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October 2006
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December 2006

Paralegals miss out on 15% Christmas bonus

Not expecting much holiday cheer at this firm's year-end parties!

"Paralegals and professional support lawyers at Slaughter and May will receive a bonus this year of just 3%, despite the rest of the lawyers at the firm pocketing a 15% boost under the firm’s recently introduced scheme.

"Slaughters’ new system will see a flat-rate bonus of 15% of salary paid to all fee-earners; however, paralegals and professional support lawyers are not included in this category. The magic circle firm confirmed they will receive just a fifth of this amount, taking home just 3%."

Click here to explore what this London firm (founded 1889) looks for in paralegals. Just don't expect much of a bonus...


Firm Discovers 'Associate' Is Not a Lawyer

Despite many "red flags," it took Anderson Kill & Olick almost three years to find out this 'associate' was a paralegal!

"While Brian T. Valery 's legal education is in question, he could likely graduate with honors from the Frank Abagnale Jr. school of deceit.

"Valery is under fire for his pro hac vice appearance in a 2005 complex litigation case heard in Stamford, Conn. His motion to appear, which went unopposed, was based on his affidavit stating he was an attorney in good standing at the New York City firm of Anderson Kill & Olick. He also claimed to be a member of the New York Bar with no history of discipline.

"As it turns out, Valery not only isn't a member of the Bar, there's no record that he ever applied or sat for the bar exam in New York or even set foot in a Fordham Law School classroom, which he told Anderson Kill partners he was doing at night to advance his career beyond that of a paralegal, Connecticut grievance officials say.

"Abagnale, a notorious con artist on whom the 2002 movie 'Catch Me If You Can' is based, was convicted of passing bad checks worth millions of dollars while working in the Louisiana attorney general's office. He got that job thanks in part to a forged Harvard Law School transcript.

"In an apparently similar display of dupery, Valery, after working at Anderson Kill since 1996, told the firm in 2004 he had passed the New York Bar. Partners at the 132-lawyer firm have conceded to Connecticut grievance authorities that they regrettably took Valery at his word."

I think Anderson Kill would be wise to update its Vault [PDF] listing, particularly those comments from associates about why they like this firm. It has "since modified our procedures for doing...admissions checks to prevent this from happening again."

UPDATE: Note a somewhat different take on this story here: "Paralegal Dupes a Law Firm." Of course, the paralegal was quite wrong to claim lawyer credentials (& actually 'practice law'), but I thought law firms would have been smart enough to check.

What do you think?


Paralegal now jury coordinator

It's all about making jury duty sound like fun -- or at least time well spent:

"Most people aren't thrilled to be called for jury duty. They think they are too busy, can't afford to miss work, or need to be home caring for their children.

"Mary Poston considers it her job to change their mind -- or at least make them feel like their time in the courthouse is well-spent.

"Poston, 56, is Mecklenburg County's jury coordinator. She summons 66,000 Mecklenburg County residents for jury duty each year.

"She's also the person you contact if you can't make it the day you were called. She's the one who checks you in when you arrive, tells you how the system works, and makes sure you get paid.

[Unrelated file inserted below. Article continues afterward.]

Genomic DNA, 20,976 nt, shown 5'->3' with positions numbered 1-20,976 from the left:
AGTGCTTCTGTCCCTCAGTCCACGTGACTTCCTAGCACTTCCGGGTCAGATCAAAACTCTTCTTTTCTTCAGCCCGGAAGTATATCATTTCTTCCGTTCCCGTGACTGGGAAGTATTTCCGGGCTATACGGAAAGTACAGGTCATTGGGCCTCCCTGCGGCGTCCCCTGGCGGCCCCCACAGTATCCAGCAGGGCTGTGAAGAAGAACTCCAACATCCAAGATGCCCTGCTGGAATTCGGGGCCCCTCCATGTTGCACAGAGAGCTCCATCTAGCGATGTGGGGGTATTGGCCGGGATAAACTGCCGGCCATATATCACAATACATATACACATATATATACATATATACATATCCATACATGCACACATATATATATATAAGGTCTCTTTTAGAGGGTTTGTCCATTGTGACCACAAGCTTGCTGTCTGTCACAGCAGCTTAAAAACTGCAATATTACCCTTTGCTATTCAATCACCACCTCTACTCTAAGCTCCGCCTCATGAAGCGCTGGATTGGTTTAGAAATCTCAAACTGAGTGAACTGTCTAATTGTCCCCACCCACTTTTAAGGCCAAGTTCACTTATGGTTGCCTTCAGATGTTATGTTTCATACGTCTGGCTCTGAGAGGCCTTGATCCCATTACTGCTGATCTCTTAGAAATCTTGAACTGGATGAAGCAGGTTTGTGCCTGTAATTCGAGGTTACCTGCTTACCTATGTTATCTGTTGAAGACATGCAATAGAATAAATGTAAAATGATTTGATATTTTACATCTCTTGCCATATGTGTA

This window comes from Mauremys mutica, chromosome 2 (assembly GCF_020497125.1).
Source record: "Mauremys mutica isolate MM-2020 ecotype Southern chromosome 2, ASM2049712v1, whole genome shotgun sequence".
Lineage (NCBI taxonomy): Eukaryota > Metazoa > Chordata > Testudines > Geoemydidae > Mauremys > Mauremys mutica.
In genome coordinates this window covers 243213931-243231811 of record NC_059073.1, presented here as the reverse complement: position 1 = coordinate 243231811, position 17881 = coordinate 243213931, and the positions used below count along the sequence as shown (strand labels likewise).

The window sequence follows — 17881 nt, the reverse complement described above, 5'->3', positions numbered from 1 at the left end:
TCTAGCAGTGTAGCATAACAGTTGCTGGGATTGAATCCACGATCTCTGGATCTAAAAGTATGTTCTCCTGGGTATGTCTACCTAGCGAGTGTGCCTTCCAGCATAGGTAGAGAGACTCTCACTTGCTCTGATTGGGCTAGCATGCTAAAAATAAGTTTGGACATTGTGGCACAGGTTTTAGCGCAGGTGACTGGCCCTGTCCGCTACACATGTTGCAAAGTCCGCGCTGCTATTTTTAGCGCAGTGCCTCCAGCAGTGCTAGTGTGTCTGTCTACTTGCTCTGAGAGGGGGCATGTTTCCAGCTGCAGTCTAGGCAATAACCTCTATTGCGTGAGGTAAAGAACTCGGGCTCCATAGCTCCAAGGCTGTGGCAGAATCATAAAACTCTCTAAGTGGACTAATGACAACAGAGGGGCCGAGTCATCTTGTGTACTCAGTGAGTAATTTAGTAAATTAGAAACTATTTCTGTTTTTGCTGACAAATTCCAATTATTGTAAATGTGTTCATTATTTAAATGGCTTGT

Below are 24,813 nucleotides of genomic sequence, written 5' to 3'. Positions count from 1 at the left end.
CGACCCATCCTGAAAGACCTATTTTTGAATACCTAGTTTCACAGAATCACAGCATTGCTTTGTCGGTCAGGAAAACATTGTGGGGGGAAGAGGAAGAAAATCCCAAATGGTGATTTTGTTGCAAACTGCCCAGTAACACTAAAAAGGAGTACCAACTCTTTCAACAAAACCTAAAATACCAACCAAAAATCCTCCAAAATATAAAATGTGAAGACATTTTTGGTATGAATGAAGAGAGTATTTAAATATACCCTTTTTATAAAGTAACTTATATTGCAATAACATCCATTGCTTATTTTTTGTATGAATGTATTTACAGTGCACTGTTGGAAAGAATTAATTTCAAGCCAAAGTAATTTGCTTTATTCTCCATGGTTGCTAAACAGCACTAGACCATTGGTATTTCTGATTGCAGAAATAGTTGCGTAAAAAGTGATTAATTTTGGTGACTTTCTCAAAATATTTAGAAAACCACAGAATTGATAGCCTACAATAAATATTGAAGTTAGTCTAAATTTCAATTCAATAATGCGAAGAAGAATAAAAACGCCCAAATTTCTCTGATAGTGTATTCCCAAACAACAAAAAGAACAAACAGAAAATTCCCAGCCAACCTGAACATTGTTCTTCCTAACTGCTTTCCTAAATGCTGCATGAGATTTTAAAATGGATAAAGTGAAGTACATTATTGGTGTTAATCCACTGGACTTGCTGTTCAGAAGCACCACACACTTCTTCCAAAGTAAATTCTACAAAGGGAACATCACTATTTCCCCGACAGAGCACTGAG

[snip]

"'I want you to know that the time you spend waiting is being put to good use,' she said. 'Just you being here in this room changes what happens in those courtrooms. You are one of the most important parts of the system.'"

[snip]

"This is Poston's second career. She spent 25 years at Pillowtex.

"When the company closed, she went back to school to become a paralegal. Poston, who lives in Kannapolis, did an internship with Mecklenburg's jury coordinator and then applied for the job when he was promoted.

"She said she'd always liked it when she got called for jury duty. And she hoped to land a state job after Pillowtex because she thought it would be more secure. She's been coordinating Mecklenburg's juries for about two years."


Paralegal: “A Fairly Well-Educated Chimp Could Practice Law”

Like the creativity involved in this paralegal's pursuit of a law degree, but truly enjoyed all the comments following the blog's post [link in original]:

"A Connecticut paralegal has sued the state’s bar exam committee because it won’t let him take the bar, despite his earning a degree from an unaccredited Internet correspondence law school....

"Mel Thompson took law courses at West Coast School of Law, an Internet correspondence law school based in Downey, Calif., not accredited by the ABA. The school’s program — which has graduated ten students in its brief history — is designed for students who want to practice in California; it requires out-of-state students to sign a waiver before enrolling.

"Connecticut has filed a motion to dismiss the claim. Meanwhile, Thompson has some choice words for the legal profession: 'A fairly well-educated chimp could practice law. It’s not hard to understand. For [the defendants] to put [the legal profession] on this pedestal . . . it’s a lie.'”

No offense to lawyer friends, but here's my favorite comment: "I personally would hire a chimp to represent me than any lawyer."


Salary Range: Paralegals

Just happened to run across the Ask Dr. Salary blog where I found paralegal salaries charted [links in original post]:

"I was reading AboveTheLaw and noticed David's Request for Paralegal Salaries. To help him out, I've posted a few charts from PayScale's Research Center about Paralegal Salaries that he might find interesting to compare against. I used our new Embed tool (see links next to charts in the Research Center) to post these charts on our blog. It's our latest attempt at blog content syndication. Let us know what you think!"